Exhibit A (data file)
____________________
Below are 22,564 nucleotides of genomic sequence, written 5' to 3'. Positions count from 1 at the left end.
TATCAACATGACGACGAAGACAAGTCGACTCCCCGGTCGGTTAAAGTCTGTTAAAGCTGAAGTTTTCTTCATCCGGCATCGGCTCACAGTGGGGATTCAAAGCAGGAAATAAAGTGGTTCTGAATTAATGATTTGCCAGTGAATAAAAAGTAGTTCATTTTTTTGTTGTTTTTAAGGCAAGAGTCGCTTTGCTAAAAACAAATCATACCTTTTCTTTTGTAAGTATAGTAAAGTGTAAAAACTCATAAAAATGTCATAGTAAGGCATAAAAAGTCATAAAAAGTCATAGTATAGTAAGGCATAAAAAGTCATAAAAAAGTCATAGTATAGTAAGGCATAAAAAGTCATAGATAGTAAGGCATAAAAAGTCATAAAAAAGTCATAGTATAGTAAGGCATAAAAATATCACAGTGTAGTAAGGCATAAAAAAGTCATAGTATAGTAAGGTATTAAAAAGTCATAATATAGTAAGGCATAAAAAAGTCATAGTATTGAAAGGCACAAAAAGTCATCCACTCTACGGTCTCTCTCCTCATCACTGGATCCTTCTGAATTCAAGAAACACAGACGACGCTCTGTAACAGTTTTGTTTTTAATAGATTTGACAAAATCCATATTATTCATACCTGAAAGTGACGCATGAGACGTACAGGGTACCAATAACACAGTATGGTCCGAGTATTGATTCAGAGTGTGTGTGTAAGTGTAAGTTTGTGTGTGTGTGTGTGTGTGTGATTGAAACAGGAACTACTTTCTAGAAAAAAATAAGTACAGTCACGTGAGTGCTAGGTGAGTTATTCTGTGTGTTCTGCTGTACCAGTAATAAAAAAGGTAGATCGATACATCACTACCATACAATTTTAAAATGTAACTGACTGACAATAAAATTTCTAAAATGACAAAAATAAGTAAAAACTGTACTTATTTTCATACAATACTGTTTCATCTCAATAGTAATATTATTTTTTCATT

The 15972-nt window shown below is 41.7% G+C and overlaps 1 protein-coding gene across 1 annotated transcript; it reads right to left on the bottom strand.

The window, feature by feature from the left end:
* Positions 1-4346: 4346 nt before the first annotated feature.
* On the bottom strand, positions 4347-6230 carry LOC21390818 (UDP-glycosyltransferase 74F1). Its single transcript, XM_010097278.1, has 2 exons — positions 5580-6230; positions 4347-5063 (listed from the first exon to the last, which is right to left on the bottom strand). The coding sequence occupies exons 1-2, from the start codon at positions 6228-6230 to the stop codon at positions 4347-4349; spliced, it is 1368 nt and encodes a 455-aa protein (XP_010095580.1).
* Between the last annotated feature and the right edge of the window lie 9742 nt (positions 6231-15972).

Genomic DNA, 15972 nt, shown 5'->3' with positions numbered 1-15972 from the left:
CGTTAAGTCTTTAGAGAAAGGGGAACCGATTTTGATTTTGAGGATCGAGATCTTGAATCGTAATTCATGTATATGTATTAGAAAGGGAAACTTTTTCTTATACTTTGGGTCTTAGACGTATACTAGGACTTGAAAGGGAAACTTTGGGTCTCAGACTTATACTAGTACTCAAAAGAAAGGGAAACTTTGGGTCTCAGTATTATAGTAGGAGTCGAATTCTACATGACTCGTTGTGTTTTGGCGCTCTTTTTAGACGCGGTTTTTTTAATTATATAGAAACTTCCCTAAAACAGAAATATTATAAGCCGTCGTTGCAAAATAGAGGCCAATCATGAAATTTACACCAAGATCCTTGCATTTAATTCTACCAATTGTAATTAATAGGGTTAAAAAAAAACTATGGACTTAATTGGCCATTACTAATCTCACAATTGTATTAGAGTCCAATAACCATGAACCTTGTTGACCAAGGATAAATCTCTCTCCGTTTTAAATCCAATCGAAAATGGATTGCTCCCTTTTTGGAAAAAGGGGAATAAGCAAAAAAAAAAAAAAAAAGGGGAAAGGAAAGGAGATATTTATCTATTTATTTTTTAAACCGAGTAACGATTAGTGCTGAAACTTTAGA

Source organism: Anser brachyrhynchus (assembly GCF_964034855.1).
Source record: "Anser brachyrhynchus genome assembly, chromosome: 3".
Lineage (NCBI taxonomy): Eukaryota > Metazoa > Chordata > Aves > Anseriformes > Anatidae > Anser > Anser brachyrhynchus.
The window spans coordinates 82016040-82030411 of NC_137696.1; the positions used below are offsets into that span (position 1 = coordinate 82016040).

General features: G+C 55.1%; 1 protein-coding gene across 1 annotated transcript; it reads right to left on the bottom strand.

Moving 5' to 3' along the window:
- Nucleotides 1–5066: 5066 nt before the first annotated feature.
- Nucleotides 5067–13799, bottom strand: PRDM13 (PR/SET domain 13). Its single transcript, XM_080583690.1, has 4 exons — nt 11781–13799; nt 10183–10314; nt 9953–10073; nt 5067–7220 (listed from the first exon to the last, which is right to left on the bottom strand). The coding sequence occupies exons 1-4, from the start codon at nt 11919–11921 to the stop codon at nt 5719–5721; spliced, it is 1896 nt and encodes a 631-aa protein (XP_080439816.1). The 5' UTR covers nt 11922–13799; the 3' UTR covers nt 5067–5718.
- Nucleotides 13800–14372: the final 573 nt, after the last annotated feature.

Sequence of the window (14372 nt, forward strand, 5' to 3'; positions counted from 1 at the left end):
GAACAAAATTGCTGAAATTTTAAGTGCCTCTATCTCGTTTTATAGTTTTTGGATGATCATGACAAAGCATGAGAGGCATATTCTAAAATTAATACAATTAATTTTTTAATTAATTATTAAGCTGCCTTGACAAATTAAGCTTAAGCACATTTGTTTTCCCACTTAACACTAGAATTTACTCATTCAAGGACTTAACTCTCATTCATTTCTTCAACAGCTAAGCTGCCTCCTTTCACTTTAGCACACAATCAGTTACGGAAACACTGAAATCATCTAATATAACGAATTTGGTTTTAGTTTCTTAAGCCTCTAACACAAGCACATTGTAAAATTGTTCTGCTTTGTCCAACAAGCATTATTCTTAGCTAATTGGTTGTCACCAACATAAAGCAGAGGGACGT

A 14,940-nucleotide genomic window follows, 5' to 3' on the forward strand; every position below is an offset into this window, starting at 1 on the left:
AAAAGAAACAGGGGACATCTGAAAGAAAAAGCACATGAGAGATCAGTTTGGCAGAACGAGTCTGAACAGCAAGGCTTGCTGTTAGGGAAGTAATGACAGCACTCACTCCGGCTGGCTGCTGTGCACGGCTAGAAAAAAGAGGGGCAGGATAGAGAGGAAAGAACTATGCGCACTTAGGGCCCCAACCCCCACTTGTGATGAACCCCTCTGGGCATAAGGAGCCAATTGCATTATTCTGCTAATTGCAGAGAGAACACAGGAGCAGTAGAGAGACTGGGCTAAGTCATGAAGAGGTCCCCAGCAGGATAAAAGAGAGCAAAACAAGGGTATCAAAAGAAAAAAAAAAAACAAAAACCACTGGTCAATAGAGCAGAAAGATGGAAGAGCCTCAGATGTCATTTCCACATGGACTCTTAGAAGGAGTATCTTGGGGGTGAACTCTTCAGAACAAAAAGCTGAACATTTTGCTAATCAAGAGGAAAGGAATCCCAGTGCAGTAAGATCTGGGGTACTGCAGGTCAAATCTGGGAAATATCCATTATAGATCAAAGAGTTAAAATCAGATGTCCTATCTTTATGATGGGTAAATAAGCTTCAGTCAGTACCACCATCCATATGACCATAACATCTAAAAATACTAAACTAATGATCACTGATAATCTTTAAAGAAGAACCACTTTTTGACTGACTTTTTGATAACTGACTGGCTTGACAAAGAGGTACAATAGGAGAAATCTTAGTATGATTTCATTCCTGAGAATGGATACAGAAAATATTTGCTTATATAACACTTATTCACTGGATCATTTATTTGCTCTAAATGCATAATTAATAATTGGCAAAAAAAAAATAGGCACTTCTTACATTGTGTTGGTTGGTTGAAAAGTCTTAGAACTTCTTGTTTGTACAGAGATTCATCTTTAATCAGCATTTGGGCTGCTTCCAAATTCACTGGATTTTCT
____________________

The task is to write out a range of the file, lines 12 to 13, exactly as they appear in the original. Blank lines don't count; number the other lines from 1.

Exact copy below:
Lineage (NCBI taxonomy): Eukaryota > Metazoa > Chordata > Aves > Anseriformes > Anatidae > Anser > Anser brachyrhynchus.
The window spans coordinates 82016040-82030411 of NC_137696.1; the positions used below are offsets into that span (position 1 = coordinate 82016040).